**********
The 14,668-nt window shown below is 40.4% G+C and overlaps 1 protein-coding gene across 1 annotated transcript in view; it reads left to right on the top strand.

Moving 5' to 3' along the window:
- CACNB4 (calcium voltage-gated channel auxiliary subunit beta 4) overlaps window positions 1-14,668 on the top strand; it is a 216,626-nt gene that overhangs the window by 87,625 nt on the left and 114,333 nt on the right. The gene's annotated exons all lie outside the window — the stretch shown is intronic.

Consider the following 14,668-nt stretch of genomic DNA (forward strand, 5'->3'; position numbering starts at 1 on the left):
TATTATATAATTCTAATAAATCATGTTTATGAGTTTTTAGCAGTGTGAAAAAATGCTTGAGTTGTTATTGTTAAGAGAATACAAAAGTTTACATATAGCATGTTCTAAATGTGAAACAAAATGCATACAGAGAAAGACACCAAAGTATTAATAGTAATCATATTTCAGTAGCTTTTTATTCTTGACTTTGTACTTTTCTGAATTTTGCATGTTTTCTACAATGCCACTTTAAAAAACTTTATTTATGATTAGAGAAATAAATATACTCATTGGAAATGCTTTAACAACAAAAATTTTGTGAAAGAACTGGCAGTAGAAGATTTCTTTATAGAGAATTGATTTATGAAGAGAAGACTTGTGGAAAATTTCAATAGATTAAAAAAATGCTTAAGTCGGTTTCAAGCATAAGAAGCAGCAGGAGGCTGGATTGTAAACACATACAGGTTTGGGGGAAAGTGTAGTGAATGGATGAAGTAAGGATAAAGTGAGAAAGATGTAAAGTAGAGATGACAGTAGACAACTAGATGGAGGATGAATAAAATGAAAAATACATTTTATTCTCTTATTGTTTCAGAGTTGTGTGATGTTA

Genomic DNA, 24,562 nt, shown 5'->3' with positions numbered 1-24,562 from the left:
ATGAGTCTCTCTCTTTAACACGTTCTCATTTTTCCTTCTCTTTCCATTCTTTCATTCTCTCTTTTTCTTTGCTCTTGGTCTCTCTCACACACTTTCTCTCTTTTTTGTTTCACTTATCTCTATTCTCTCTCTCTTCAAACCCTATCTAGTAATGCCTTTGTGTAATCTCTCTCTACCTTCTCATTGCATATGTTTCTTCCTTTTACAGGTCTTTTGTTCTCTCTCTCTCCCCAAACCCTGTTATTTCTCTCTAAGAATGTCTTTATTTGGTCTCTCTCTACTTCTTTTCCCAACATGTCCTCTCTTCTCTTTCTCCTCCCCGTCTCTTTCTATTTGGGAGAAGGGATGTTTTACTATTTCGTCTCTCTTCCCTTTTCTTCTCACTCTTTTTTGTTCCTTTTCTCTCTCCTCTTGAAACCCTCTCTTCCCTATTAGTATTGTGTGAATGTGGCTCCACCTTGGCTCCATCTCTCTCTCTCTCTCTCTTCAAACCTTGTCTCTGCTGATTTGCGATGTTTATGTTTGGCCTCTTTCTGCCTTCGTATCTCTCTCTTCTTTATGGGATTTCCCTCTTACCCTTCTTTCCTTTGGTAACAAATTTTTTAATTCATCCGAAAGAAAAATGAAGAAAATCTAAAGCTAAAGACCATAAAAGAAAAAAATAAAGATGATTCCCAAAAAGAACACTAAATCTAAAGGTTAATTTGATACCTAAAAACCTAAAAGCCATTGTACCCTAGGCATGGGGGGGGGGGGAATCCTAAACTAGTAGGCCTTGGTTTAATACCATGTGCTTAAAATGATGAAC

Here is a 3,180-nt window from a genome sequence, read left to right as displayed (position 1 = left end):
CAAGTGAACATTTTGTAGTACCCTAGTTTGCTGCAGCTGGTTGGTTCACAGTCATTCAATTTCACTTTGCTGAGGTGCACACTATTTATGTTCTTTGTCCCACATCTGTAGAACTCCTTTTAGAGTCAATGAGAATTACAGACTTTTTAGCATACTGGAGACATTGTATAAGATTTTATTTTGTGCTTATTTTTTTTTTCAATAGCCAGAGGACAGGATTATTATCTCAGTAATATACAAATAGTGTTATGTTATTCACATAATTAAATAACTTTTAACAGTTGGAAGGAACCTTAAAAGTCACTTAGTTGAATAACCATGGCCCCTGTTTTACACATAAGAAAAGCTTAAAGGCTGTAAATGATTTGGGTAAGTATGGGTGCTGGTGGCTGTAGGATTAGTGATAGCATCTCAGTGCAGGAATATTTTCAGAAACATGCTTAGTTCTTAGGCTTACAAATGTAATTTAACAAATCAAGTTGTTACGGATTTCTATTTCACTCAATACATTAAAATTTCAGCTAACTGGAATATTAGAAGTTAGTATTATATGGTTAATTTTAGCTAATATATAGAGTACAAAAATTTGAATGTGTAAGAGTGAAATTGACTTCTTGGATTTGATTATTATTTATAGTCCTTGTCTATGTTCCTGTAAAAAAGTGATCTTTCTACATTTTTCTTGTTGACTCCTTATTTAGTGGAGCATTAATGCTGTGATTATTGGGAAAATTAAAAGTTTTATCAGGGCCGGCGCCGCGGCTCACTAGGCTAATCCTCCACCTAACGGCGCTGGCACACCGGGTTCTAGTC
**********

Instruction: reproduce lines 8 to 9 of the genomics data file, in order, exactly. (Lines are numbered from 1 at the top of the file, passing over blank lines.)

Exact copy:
Here is a 3,180-nt window from a genome sequence, read left to right as displayed (position 1 = left end):
CAAGTGAACATTTTGTAGTACCCTAGTTTGCTGCAGCTGGTTGGTTCACAGTCATTCAATTTCACTTTGCTGAGGTGCACACTATTTATGTTCTTTGTCCCACATCTGTAGAACTCCTTTTAGAGTCAATGAGAATTACAGACTTTTTAGCATACTGGAGACATTGTATAAGATTTTATTTTGTGCTTATTTTTTTTTTCAATAGCCAGAGGACAGGATTATTATCTCAGTAATATACAAATAGTGTTATGTTATTCACATAATTAAATAACTTTTAACAGTTGGAAGGAACCTTAAAAGTCACTTAGTTGAATAACCATGGCCCCTGTTTTACACATAAGAAAAGCTTAAAGGCTGTAAATGATTTGGGTAAGTATGGGTGCTGGTGGCTGTAGGATTAGTGATAGCATCTCAGTGCAGGAATATTTTCAGAAACATGCTTAGTTCTTAGGCTTACAAATGTAATTTAACAAATCAAGTTGTTACGGATTTCTATTTCACTCAATACATTAAAATTTCAGCTAACTGGAATATTAGAAGTTAGTATTATATGGTTAATTTTAGCTAATATATAGAGTACAAAAATTTGAATGTGTAAGAGTGAAATTGACTTCTTGGATTTGATTATTATTTATAGTCCTTGTCTATGTTCCTGTAAAAAAGTGATCTTTCTACATTTTTCTTGTTGACTCCTTATTTAGTGGAGCATTAATGCTGTGATTATTGGGAAAATTAAAAGTTTTATCAGGGCCGGCGCCGCGGCTCACTAGGCTAATCCTCCACCTAACGGCGCTGGCACACCGGGTTCTAGTC